Five o'clock had hardly struck on the morning of the 19th of January,
when Bessie brought a candle into my closet and found me already up and
nearly dressed. I had risen half-an-hour before her entrance, and had
washed my face, and put on my clothes by the light of a half-moon just
setting, whose rays streamed through the narrow window near my crib. I
was to leave Gateshead that day by a coach which passed the lodge gates
at six a.m. Bessie was the only person yet risen; she had lit a fire in
the nursery, where she now proceeded to make my breakfast. Few children
can eat when excited with the thoughts of a journey; nor could I. Bessie,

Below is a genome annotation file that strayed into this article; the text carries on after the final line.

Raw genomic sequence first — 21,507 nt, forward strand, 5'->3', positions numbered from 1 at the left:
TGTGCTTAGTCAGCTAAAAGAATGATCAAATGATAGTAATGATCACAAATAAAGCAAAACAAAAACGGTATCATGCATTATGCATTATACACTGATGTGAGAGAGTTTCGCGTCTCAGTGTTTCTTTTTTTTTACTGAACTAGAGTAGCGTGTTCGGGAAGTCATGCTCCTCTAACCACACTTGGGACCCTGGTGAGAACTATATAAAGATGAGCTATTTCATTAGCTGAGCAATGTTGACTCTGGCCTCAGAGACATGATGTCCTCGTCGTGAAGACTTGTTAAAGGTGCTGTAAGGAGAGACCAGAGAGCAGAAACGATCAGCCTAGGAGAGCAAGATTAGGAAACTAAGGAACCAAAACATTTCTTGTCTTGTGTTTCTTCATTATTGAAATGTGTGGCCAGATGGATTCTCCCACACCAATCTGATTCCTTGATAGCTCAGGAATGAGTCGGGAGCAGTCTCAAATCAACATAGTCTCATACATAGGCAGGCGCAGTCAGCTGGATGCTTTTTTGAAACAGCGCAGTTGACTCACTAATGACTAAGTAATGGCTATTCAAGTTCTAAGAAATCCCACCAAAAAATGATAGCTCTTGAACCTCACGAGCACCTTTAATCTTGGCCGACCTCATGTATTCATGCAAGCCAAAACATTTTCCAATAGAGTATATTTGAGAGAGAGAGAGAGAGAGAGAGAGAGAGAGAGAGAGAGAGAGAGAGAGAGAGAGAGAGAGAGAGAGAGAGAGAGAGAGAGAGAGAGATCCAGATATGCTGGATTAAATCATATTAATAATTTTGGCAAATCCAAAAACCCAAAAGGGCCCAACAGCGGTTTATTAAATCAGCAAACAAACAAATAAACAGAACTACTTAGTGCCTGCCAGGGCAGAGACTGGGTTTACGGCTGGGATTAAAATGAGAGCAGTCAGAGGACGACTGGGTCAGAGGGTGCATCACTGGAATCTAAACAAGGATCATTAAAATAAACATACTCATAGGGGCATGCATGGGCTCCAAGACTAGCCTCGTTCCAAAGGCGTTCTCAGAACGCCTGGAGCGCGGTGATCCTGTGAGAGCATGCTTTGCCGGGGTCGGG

having pressed me in vain to take a few spoonfuls of the boiled milk and
bread she had prepared for me, wrapped up some biscuits in a paper and
put them into my bag; then she helped me on with my pelisse and bonnet,
and wrapping herself in a shawl, she and I left the nursery. As we
passed Mrs. Reed's bedroom, she said, "Will you go in and bid Missis good-bye?"
"No, Bessie: she came to my crib last night when you were gone down to
supper, and said I need not disturb her in the morning, or my cousins
either; and she told me to remember that she had always been my best
friend, and to speak of her and be grateful to her accordingly."
"What did you say, Miss?"
"Nothing: I covered my face with the bedclothes, and turned from her to
"That was wrong, Miss Jane."
"It was quite right, Bessie. Your Missis has not been my friend: she has
been my foe."